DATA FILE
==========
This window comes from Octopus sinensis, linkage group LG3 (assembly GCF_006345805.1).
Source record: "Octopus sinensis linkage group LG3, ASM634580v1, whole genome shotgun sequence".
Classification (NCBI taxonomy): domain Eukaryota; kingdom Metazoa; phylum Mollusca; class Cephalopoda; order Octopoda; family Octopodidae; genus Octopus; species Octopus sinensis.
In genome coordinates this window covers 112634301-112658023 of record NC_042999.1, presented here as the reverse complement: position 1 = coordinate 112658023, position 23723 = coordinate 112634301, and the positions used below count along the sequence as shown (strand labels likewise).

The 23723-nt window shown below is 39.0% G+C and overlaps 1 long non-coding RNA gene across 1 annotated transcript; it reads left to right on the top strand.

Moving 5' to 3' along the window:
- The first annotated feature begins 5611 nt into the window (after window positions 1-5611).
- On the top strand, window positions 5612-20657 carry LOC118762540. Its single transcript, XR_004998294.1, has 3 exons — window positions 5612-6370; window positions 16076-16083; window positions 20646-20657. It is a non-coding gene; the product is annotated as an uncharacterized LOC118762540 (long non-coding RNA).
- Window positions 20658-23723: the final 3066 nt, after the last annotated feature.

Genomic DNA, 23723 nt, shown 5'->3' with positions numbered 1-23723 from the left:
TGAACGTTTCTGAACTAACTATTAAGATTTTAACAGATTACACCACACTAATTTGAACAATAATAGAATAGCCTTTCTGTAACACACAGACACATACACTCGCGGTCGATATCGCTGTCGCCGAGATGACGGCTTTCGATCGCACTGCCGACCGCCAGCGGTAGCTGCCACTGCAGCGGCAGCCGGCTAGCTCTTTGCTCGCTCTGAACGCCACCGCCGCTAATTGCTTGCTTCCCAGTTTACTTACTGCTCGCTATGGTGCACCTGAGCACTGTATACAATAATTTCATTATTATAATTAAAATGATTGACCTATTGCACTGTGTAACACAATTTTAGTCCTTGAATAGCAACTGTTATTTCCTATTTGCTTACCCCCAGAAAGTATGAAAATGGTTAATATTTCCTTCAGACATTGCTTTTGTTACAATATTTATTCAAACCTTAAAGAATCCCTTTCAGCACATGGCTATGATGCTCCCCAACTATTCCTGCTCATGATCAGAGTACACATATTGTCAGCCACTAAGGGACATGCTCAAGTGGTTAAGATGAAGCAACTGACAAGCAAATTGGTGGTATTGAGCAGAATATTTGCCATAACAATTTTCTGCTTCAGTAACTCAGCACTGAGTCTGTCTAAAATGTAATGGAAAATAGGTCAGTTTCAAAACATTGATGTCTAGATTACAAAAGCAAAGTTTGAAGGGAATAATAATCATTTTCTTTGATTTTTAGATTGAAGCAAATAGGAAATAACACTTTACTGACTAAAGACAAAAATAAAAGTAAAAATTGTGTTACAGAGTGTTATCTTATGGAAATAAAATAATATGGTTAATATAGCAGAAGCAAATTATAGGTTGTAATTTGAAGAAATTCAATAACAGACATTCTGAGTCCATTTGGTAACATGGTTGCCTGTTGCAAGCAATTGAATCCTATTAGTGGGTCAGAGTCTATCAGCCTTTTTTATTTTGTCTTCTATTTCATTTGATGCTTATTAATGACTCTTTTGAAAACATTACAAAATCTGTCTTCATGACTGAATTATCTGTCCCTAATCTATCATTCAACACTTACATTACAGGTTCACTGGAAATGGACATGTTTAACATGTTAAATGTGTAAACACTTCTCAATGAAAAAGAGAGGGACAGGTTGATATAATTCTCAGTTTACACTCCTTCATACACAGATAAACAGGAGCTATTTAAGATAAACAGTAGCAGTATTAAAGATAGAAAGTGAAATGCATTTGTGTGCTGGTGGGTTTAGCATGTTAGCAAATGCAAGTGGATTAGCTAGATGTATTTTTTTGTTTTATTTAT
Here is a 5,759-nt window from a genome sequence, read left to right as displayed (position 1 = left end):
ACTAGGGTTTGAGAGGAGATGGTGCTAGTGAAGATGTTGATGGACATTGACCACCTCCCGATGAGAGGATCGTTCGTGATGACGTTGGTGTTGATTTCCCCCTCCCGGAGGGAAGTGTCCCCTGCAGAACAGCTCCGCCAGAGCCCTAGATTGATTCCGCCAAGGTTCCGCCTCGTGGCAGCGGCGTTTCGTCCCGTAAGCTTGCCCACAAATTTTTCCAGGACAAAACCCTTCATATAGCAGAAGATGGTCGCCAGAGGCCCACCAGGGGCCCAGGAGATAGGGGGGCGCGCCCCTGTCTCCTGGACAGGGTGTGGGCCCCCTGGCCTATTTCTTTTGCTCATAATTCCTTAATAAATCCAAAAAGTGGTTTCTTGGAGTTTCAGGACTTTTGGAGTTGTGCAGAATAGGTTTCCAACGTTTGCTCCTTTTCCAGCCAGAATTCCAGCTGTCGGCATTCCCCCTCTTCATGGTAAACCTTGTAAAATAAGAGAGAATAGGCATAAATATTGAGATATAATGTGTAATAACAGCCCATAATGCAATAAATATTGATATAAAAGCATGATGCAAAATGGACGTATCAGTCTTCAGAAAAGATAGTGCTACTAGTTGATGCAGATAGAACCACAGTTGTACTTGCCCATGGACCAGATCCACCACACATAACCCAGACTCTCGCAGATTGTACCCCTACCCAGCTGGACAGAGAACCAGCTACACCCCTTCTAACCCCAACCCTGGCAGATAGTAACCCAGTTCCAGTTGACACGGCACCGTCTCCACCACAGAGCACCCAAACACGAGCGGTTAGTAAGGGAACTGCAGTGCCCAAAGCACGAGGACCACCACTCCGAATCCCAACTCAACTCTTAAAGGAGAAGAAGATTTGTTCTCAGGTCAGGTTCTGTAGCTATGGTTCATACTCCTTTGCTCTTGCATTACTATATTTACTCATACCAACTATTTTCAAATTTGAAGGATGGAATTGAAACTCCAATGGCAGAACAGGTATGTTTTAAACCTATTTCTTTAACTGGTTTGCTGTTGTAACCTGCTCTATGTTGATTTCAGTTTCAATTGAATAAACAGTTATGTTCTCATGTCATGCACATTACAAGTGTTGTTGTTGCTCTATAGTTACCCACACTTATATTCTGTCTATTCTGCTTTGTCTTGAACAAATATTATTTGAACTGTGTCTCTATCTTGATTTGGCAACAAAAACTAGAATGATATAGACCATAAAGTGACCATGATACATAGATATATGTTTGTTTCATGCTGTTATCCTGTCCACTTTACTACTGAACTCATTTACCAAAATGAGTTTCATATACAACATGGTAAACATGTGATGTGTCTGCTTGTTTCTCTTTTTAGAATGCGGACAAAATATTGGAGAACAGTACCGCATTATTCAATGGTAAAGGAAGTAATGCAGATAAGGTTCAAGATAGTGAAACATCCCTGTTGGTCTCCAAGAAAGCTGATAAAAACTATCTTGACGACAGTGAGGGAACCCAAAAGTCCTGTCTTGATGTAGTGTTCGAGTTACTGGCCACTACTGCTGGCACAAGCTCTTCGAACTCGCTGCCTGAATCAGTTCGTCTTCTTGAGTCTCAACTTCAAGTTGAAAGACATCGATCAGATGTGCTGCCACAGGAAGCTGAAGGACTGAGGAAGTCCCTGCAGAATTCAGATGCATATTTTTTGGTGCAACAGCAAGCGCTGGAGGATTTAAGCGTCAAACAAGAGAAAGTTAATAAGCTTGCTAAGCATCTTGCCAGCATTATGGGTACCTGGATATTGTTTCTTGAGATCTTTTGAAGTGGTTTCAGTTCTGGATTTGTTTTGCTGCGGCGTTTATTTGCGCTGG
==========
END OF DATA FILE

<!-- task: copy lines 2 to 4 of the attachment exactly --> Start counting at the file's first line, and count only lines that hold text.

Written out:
Source record: "Octopus sinensis linkage group LG3, ASM634580v1, whole genome shotgun sequence".
Classification (NCBI taxonomy): domain Eukaryota; kingdom Metazoa; phylum Mollusca; class Cephalopoda; order Octopoda; family Octopodidae; genus Octopus; species Octopus sinensis.
In genome coordinates this window covers 112634301-112658023 of record NC_042999.1, presented here as the reverse complement: position 1 = coordinate 112658023, position 23723 = coordinate 112634301, and the positions used below count along the sequence as shown (strand labels likewise).